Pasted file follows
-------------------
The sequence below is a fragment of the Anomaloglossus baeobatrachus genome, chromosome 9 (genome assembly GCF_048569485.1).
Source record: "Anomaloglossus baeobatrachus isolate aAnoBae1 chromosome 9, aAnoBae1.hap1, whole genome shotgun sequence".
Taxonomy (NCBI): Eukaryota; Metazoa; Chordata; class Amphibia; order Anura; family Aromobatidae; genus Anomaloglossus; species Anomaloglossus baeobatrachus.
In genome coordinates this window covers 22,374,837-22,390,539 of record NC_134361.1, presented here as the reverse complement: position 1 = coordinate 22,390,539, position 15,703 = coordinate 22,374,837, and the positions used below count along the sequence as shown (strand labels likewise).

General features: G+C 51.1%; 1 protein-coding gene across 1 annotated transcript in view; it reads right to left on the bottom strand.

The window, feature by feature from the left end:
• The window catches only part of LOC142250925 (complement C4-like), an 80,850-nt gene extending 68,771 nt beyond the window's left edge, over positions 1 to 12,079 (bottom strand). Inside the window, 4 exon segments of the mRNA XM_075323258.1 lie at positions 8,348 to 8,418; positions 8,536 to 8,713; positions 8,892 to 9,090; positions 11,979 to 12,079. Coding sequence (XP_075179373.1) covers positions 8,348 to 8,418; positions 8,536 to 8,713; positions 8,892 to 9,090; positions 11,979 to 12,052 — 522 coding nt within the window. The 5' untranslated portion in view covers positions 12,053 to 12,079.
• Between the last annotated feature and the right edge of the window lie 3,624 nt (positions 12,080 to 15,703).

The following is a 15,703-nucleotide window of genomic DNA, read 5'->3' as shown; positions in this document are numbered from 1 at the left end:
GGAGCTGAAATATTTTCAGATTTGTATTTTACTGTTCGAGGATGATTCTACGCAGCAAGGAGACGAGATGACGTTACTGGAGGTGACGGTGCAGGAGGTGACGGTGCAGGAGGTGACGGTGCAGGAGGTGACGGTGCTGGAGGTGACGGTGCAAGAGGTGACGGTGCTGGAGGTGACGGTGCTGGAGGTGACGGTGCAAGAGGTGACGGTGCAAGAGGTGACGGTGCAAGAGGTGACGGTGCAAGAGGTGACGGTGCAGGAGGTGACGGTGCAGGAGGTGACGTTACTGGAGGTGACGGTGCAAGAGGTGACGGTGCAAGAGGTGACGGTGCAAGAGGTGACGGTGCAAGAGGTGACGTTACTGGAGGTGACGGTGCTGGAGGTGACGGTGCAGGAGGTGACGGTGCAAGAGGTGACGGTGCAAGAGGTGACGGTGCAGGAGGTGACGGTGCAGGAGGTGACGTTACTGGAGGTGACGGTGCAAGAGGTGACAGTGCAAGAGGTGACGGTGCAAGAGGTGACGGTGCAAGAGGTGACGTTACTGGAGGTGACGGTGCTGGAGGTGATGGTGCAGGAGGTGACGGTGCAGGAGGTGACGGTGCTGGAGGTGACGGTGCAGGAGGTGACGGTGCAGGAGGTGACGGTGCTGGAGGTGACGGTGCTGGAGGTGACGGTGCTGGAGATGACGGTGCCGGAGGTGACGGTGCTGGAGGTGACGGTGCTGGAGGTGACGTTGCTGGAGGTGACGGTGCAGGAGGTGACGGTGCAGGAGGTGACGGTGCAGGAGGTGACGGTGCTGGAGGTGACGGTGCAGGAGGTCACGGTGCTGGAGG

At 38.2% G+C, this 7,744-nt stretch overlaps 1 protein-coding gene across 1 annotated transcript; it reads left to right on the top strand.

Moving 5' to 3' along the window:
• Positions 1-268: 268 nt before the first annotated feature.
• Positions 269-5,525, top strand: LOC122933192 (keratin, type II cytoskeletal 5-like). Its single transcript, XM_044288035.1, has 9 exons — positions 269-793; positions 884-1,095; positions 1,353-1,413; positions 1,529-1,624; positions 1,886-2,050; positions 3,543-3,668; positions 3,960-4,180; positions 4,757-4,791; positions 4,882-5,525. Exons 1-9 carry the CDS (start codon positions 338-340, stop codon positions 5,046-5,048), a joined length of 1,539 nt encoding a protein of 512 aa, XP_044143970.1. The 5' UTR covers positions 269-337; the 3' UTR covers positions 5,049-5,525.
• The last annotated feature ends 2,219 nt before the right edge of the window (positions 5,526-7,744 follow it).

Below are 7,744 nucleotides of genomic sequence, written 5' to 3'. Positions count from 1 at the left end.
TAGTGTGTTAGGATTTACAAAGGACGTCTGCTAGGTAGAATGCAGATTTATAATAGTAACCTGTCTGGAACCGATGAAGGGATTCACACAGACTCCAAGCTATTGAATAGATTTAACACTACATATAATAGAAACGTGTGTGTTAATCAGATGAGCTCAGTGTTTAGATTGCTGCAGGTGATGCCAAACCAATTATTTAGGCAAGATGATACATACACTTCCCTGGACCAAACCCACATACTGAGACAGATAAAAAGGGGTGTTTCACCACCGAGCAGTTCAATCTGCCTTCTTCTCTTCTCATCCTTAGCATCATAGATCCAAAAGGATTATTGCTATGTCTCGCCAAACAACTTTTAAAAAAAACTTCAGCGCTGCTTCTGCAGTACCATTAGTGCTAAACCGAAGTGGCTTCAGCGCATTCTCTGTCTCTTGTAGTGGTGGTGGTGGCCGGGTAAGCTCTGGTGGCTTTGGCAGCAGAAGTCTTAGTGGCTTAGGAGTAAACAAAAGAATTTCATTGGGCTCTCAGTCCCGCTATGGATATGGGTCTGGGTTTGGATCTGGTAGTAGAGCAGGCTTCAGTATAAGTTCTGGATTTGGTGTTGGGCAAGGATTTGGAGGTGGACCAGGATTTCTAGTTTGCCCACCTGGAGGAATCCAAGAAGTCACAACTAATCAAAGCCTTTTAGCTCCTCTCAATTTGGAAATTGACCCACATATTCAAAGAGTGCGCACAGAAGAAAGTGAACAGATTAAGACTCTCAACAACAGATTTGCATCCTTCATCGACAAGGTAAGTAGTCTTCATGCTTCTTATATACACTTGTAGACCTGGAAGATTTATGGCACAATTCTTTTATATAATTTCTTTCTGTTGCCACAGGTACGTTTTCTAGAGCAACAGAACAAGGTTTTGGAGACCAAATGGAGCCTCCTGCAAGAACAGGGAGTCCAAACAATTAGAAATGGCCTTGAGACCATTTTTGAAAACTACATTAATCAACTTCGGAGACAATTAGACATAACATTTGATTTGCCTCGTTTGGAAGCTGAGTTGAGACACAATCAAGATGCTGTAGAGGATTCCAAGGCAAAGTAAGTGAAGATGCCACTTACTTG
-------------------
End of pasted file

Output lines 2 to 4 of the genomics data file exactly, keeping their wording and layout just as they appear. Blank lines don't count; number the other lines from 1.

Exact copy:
Source record: "Anomaloglossus baeobatrachus isolate aAnoBae1 chromosome 9, aAnoBae1.hap1, whole genome shotgun sequence".
Taxonomy (NCBI): Eukaryota; Metazoa; Chordata; class Amphibia; order Anura; family Aromobatidae; genus Anomaloglossus; species Anomaloglossus baeobatrachus.
In genome coordinates this window covers 22,374,837-22,390,539 of record NC_134361.1, presented here as the reverse complement: position 1 = coordinate 22,390,539, position 15,703 = coordinate 22,374,837, and the positions used below count along the sequence as shown (strand labels likewise).